OP-ED: Tackling water scarcity in agriculture: progress towards a concerted response through the WASAG partnership, By Ruhiza Boroto

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According to the Global Risks Report of the Word Economic Forum 2018, water crises are among the five crises that will have the largest impact in the next decade. There are currently 4 billion people living under conditions of severe water scarcity for at least one month per year.

Water scarcity, exacerbated by climate change, represents a serious risk to poverty reduction and development, with impacts on the environment, human health, food security, economic activity and natural resources. Of all economic sectors, agriculture is expected to suffer the greatest impact of water scarcity since it accounts for approximately 70 percent of global fresh water withdrawals.

In addition, global trends in dietary changes, including greater consumption of cereals and meat, combined with pressures of population growth, will significantly increase water demand.

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It was in response to this challenge that the director general of FAO launched the Global Framework for Water Scarcity in Agriculture (WASAG) was launched during The United Nations Framework Convention on Climate Change’s COP 22 in Marrakech, Morocco.  WASAG was subsequently formally established as a Partnership in April 2017 when its partners adopted the “Rome Statement on Water Scarcity in Agriculture”.

Its partners include governments, intergovernmental agencies, international organizations, research institutions, academia, advocacy groups and professional/membership organizations. To date, WASAG has 60 partners from across the world with, so far, only four partners from Africa (the African Union, the Governments of Morocco and Tunisia as well as the Harare, Zimbabwe-based Southern Africa Research Development Centre).

WASAG working areas include water and migration, drought preparedness, financing mechanisms, water and nutrition, sustainable agriculture water use and saline agriculture.

In addition to the different endorsements that WASAG has received from various international fora, the latest being the United Nations Convention to Combat Desertification’s COP13 in Ordos, China in September 2017, a landmark milestone was reached when during the last session of the Committee of Agriculture (COAG) of October 2018. On October 4 2018, COAG supported WASAG as a key coordination mechanism to adapt to the effects of water scarcity in agriculture in a changing climate, in a sustainable and inclusive manner.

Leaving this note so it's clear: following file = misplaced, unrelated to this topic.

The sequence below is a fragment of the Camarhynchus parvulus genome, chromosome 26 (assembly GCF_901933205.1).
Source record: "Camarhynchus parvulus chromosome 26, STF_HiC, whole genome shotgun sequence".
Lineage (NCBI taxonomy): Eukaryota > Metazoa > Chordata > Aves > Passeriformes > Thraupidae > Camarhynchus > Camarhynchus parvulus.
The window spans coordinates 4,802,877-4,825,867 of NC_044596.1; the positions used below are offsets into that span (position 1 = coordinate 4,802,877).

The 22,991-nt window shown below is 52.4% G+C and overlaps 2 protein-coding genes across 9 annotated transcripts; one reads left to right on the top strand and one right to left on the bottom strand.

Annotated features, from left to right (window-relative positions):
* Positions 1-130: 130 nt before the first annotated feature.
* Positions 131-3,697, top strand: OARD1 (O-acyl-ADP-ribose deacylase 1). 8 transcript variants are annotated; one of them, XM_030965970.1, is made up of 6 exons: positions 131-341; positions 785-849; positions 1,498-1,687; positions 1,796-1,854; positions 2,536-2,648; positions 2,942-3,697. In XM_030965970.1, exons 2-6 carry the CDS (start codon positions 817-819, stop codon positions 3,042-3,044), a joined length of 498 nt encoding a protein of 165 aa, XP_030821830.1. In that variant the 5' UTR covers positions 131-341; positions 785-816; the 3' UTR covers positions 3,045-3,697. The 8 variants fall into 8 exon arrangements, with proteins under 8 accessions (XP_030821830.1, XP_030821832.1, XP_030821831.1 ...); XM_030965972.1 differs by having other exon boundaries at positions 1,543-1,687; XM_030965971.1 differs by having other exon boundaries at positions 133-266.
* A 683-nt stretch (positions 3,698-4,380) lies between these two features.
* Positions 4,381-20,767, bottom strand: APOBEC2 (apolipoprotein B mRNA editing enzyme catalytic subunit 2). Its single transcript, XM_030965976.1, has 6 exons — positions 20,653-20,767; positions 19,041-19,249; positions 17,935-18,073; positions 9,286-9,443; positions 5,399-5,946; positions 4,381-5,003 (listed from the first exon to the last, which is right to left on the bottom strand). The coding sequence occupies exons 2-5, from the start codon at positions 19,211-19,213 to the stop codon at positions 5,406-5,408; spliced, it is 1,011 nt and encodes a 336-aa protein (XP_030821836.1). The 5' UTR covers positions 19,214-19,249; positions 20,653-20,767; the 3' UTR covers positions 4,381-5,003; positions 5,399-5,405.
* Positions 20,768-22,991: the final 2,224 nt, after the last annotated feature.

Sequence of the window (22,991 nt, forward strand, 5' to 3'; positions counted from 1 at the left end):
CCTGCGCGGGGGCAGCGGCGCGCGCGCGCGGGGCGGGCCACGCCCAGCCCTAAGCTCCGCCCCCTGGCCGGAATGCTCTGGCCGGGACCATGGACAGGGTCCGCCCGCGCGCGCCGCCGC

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COAG also requested FAO to provide technical and policy assistance to countries, including innovative approaches to enhance their involvement in WASAG activities. There is indeed an urgent need to upscale emerging new technologies, promote partnerships and identify new funding opportunities, to support countries to adapt to water scarcity in agriculture in a changing climate.

To this end, WASAG is hosting its first international forum  on water scarcity in agriculture which will be held in Praia, Cape Verde, from 19 to 22 March 2019, to coincide with the celebrations of the World Water Day 2019 under the theme ‘No one is left behind’’.

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This forum targets Small Island States as well as the countries of the Economic Community of West African States (ECOWAS) with the aim to demonstrate how water scarcity in agriculture can be turned into an opportunity for food security and nutrition and for sustainable development. More details on the forum is available at

 

Ruhiza Boroto, Senior Land and Water Officer and WASAG Team Leader, Land and Water Division, FAO. More information on WASAG is available at http://www.fao.org/land-water/overview/wasag/en/ and for information about the forum on water scarcity visit http://www.fao.org/land-water/events/events-detail/en/c/1171696/

 

 

 

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